One survivor in particular, Jerona Pace, also emphasizes reality of the gradual realisation of her abuse, explaining that strict rules under which she was expected to conform to. Pace quotes a dialogue previously spoken between Kelly and herself in which he told her to call him daddy. “And I said ok, and he said ok what? And I said ok daddy,” said Pace.
These allegations greatly affected Kelly’s daughter, Joan Kelly, now known as Buku Abi, who currently sides with the alleged victims. Abi explains the reason why she has failed to speak out against him in past allegations. Abi even refers to him as a monster, calling herself well aware of the situation having grown up in his household.
“It has been very difficult to process it all… let alone gather all the right words to express everything I feel”, wrote Abi on instagram.
In addition to Abi’s confessions towards her father, other public figures have spoken out against him. American singer, songwriter, and actress Lady Gaga recently announced the removal of Do What U Want (With my Body), a duet with her and Kelly, from streaming platforms as an apology for working with him. Supporting anyone who suffers from sexual abuse, Gaga relates to their victimization of this predatory behavior.
“This has been been a problem for years and people have been, you know, noticing it for years but we haven’t had this extreme backlash until now and that’s thanks to this whole cancel culture,” said Haynes.
Acquitted on 21 accounts, Kelly continues pursuing music, but active protests share the goal of treating him differently, starting with the deprivation of major promotions. The #muteRKelly movement shares the goal of convincing Kelly’s record label, streaming services, and ticket resales to consider breaking ties with the singer as a result of the allegations of sexual impropriety. Though major news sites consider the movement a work in progress, Kelly currently faces eviction from Chicago Studio due to unpaid bills and a woman participating in the documentary.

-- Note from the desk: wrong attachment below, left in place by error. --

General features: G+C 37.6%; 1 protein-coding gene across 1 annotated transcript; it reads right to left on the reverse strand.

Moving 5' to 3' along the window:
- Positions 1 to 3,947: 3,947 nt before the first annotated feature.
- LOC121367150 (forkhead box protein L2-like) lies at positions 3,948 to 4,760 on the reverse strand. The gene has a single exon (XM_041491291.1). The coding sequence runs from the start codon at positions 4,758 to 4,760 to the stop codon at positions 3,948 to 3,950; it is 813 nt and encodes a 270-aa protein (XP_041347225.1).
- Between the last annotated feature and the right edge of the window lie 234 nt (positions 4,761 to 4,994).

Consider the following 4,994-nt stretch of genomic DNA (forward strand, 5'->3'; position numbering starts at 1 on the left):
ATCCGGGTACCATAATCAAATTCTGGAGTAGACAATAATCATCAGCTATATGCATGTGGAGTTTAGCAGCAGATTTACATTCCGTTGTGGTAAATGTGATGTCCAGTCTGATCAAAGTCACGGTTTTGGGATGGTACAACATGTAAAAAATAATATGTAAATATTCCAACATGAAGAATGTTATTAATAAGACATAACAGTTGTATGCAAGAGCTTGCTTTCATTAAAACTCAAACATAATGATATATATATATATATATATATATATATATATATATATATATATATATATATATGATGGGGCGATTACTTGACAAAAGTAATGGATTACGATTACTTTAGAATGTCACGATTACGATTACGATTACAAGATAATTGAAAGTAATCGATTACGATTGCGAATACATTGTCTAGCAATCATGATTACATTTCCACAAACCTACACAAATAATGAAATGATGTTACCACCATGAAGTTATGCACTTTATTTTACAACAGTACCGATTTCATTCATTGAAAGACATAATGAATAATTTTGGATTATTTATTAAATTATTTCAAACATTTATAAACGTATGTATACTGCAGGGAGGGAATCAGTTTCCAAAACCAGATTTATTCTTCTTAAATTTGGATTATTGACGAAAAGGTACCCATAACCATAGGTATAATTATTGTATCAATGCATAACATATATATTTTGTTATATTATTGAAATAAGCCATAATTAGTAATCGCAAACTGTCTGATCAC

These proclamations of support from celebrities as well as the broken silence of victims leaves society considering the evolution of sexual assault since the #metoo movement in 2016. Students from Westminster offered that they feel the movement is both helping and hurting the community. On one hand the movement helps empower women, encouraging them to speak up for themselves. However, others find the number of women coming forward as victims unrealistically large.
“It’s empowering people to speak up because they feel like they will be given that platform but on the other hand a lot of people are like this many people can’t be getting assaulted so I’m not gonna take you seriously,” said Haynes “People are taking it two different ways.”
Despite the backlash, it is evident that celebrities shared a major role in the advertising of this movement. By simply endorsing the movement on the red carpet, a wall was torn down and people immediately began feeling encouraged to share their stories rather than ashamed, which was a major step in recognizing the issue of sexual harassment as a whole.
“A lot of these figures who are prominent in our culture started to speak out. Celebrities speaking out, that really had an impact on the world,” said junior and co-leader of GEAR Annie Kong. “That’s who people look up to and that’s who has an influence over the media.”

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Surviving R. Kelly documentary sparks newfound awareness of sexual assault